By Barbara Kessler, TJJD Communications
Judy Davis was disheartened when she heard that in-person visitation at Gainesville State School was being temporarily suspended to slow the spread of COVID-19.
While she agreed with the limitations for the sake of public health, she worried she could no longer deliver a promised sketchpad to a youth she was mentoring, nor would she be able to see him.
And then, snap! She realized that through a combination of old and new technologies, she could navigate this new reality. She popped over to the local post office to mail the sketchpad to her artistic mentee. She tossed in another pad, this one with a grid, for another mentee, thinking maybe now would be a good time for him to discover drawing.
Next, she called Robin Motley, Community Relations Coordinator at Gainesville, and learned she’d be able to video chat with her mentees via Google Duo. After another call to her daughter, Davis had the app installed and had visited with each of “her” boys.
“You never know if you’ll be that one important person,” said Davis, a retiree who has mentored at Gainesville State School since 2000. One caring person can help another to turn their life around, she said, noting that many of the youth she’s mentored come from homes beset by addiction, neglect or domestic violence.
“The life that some of these kids have, they really do break your heart,” she said, explaining that she tries to help the youth envision a positive path forward, free of the dysfunction.
“My advice is ‘you only have to make one right decision, and that’s the next one. So make sure the next decision you make is the right decision for your future’,” she said.
Davis plans to stay in touch during this period of social distancing to show the youth that mentors will be there for them, though she suspects the youth may actually adjust to the changes in routine more easily than the mentors.
“This is new to them, but it’s like a different chapter in their book. For the rest of us, it’s like a whole new book.”
McFadden Ranch Halfway House
Like Davis, Lincoln Carroll was dismayed when he learned that mentors with Must Care, the non-profit group he founded, would not be able to visit McFadden Ranch Halfway House in Flower Mound for the foreseeable future.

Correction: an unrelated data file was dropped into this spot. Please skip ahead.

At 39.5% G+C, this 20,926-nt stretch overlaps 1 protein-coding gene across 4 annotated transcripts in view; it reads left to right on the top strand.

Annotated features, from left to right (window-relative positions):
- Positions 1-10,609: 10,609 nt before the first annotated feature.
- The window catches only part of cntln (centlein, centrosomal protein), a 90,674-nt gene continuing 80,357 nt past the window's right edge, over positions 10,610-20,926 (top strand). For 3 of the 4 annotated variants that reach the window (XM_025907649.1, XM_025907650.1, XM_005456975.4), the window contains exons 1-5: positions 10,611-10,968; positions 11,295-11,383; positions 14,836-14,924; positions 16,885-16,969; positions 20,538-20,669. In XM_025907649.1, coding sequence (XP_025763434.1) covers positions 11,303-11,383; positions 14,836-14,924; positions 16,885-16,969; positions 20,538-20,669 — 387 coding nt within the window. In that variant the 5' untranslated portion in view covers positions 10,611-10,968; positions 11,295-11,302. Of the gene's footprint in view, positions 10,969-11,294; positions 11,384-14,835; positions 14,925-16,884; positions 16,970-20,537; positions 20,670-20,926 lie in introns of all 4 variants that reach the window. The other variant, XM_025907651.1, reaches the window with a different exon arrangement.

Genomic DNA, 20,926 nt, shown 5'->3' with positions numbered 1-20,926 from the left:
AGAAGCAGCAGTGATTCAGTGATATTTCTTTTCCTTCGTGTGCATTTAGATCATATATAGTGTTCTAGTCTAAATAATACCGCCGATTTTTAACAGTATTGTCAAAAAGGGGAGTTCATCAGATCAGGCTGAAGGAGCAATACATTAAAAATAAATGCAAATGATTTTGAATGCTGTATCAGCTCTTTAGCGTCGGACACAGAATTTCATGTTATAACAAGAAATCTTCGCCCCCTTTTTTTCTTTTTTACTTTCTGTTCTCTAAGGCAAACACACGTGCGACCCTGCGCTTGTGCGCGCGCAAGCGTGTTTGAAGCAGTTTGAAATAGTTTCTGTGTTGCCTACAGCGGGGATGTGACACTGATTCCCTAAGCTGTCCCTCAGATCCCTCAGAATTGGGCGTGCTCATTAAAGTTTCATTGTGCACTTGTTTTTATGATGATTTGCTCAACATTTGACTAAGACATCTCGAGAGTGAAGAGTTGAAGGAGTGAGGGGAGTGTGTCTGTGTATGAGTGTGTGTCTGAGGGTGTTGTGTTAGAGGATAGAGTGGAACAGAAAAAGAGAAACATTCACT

While the suspension of visitation was necessary, the change meant that on Tuesday nights, the music would literally stop. The program Carroll had initiated, led by local music educator Jamal Umer, would be on hiatus. More than a dozen youth had been participating in the informal classes, with Umer coaching them in rap composition and mixing.
“I think that it’s one of their favorites,” Carroll said. “We hate that Umer cannot go there now, but we fully understand.” Carroll is working on a possible work-around to restart the classes using video conferencing or YouTube. In the meantime, he sent the youth at McFadden a gift of some $200 worth of board games and art supplies.
“We like helping. We’re blessed in different ways and are fortunate enough to be able to give back and happy to help,” said Carroll, a financial services expert who lives in Frisco with his wife and 12-year-old son.
He founded We Care to work with at-risk youth in schools and juvenile detention.
“I grew up for 17 years and I did not have a father in my life,” he said. “I always wanted to give back. Our mission is to give a ‘father’ to the fatherless. A lot of problems in society stem from a father not being around.”
Evins Regional Juvenile Center
I have you and your Mama and brothers in prayer, M. . . . Stay strong with your goal of that purple shirt, if you can make it. You have to be smart and think before you act - and you'll see that everything will work out for you. I am sending you another copy of how to pray the Rosary - it is very important! . . . Saludos!! – excerpt of a letter to a youth from a volunteer mentor
Five-hundred miles across the state, volunteers at Evins Regional Juvenile Center, in Edinburg, share that understanding that boys need father figures. Sometimes, mentors can help with that, says Ernesto Duran, a volunteer with the Catholic Diocese of Brownsville.
Duran’s group serves Catholic youth at Evins with one-on-one mentoring and also delivers a meal once a month to a wider group of young men. A Baptist mentoring group shares this effort, serving a special monthly meal to the remaining portion of Evins’ youth.
After learning about the visitation restrictions to curb COVID-19, the Diocese volunteers decided to begin writing letters to maintain ties to their mentees. Each volunteer will be writing to three to six boys, so that the 100 to 120 youth to whom they normally serve meals will each receive correspondence.
“We’re telling them not to worry, that we’re here, and not to worry about the virus. Even out here in ‘the free’, as they call it, we’re sheltering in our own houses. So we feel what they feel sometimes,” Duran said.
Reflecting on this time in which people must take strong actions to protect others, Duran said the mentors and youth may even be building stronger bonds as they share their thoughts on paper.
“When we mentor on the religious side, we only reach some of the boys (who ask for religious mentoring and training) but right now, we’re reaching a larger group,” he said. “We’re trying to motivate them to have a little patience and just giving a little bit of hope.”